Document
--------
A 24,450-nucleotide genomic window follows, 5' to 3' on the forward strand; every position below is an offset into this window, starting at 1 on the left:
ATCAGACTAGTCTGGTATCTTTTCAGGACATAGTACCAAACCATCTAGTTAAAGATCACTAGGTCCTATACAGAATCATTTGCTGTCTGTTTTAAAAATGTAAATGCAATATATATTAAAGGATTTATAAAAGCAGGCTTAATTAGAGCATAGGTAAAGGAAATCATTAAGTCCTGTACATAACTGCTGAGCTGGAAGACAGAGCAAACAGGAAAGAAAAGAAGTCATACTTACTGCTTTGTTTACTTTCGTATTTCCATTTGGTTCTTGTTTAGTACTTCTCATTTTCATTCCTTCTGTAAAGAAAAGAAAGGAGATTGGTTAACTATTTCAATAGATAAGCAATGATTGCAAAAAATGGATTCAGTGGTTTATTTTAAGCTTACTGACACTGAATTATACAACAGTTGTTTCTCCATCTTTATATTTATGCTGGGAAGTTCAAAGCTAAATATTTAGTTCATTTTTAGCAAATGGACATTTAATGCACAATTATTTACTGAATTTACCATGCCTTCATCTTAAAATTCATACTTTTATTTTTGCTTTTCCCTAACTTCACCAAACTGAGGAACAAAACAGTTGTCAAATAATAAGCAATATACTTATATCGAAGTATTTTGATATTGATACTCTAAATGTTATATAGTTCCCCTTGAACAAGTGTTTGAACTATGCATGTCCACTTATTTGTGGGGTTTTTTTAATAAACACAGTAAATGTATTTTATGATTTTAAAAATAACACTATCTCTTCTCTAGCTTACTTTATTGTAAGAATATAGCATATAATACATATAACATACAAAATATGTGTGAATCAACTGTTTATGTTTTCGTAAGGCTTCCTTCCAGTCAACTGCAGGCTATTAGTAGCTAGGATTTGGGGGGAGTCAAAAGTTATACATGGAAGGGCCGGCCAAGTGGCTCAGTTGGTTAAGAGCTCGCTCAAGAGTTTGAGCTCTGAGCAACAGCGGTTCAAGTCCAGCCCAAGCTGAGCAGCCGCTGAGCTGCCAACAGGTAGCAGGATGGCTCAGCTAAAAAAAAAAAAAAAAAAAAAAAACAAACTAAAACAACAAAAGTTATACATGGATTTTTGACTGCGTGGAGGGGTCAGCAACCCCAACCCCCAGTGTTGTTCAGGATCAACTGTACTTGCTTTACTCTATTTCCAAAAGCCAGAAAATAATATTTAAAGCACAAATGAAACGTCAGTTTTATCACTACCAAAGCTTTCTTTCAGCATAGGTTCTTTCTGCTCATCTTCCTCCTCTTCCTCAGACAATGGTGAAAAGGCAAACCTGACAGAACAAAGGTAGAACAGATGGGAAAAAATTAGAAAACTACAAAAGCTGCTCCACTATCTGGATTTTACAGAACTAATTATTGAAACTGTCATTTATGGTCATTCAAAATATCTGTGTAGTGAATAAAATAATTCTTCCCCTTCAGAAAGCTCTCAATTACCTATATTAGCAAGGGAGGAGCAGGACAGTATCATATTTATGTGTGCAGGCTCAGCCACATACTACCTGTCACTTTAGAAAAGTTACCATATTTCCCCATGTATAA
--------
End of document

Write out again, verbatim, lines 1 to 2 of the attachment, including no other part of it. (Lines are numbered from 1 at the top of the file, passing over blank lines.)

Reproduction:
A 24,450-nucleotide genomic window follows, 5' to 3' on the forward strand; every position below is an offset into this window, starting at 1 on the left:
ATCAGACTAGTCTGGTATCTTTTCAGGACATAGTACCAAACCATCTAGTTAAAGATCACTAGGTCCTATACAGAATCATTTGCTGTCTGTTTTAAAAATGTAAATGCAATATATATTAAAGGATTTATAAAAGCAGGCTTAATTAGAGCATAGGTAAAGGAAATCATTAAGTCCTGTACATAACTGCTGAGCTGGAAGACAGAGCAAACAGGAAAGAAAAGAAGTCATACTTACTGCTTTGTTTACTTTCGTATTTCCATTTGGTTCTTGTTTAGTACTTCTCATTTTCATTCCTTCTGTAAAGAAAAGAAAGGAGATTGGTTAACTATTTCAATAGATAAGCAATGATTGCAAAAAATGGATTCAGTGGTTTATTTTAAGCTTACTGACACTGAATTATACAACAGTTGTTTCTCCATCTTTATATTTATGCTGGGAAGTTCAAAGCTAAATATTTAGTTCATTTTTAGCAAATGGACATTTAATGCACAATTATTTACTGAATTTACCATGCCTTCATCTTAAAATTCATACTTTTATTTTTGCTTTTCCCTAACTTCACCAAACTGAGGAACAAAACAGTTGTCAAATAATAAGCAATATACTTATATCGAAGTATTTTGATATTGATACTCTAAATGTTATATAGTTCCCCTTGAACAAGTGTTTGAACTATGCATGTCCACTTATTTGTGGGGTTTTTTTAATAAACACAGTAAATGTATTTTATGATTTTAAAAATAACACTATCTCTTCTCTAGCTTACTTTATTGTAAGAATATAGCATATAATACATATAACATACAAAATATGTGTGAATCAACTGTTTATGTTTTCGTAAGGCTTCCTTCCAGTCAACTGCAGGCTATTAGTAGCTAGGATTTGGGGGGAGTCAAAAGTTATACATGGAAGGGCCGGCCAAGTGGCTCAGTTGGTTAAGAGCTCGCTCAAGAGTTTGAGCTCTGAGCAACAGCGGTTCAAGTCCAGCCCAAGCTGAGCAGCCGCTGAGCTGCCAACAGGTAGCAGGATGGCTCAGCTAAAAAAAAAAAAAAAAAAAAAAAACAAACTAAAACAACAAAAGTTATACATGGATTTTTGACTGCGTGGAGGGGTCAGCAACCCCAACCCCCAGTGTTGTTCAGGATCAACTGTACTTGCTTTACTCTATTTCCAAAAGCCAGAAAATAATATTTAAAGCACAAATGAAACGTCAGTTTTATCACTACCAAAGCTTTCTTTCAGCATAGGTTCTTTCTGCTCATCTTCCTCCTCTTCCTCAGACAATGGTGAAAAGGCAAACCTGACAGAACAAAGGTAGAACAGATGGGAAAAAATTAGAAAACTACAAAAGCTGCTCCACTATCTGGATTTTACAGAACTAATTATTGAAACTGTCATTTATGGTCATTCAAAATATCTGTGTAGTGAATAAAATAATTCTTCCCCTTCAGAAAGCTCTCAATTACCTATATTAGCAAGGGAGGAGCAGGACAGTATCATATTTATGTGTGCAGGCTCAGCCACATACTACCTGTCACTTTAGAAAAGTTACCATATTTCCCCATGTATAA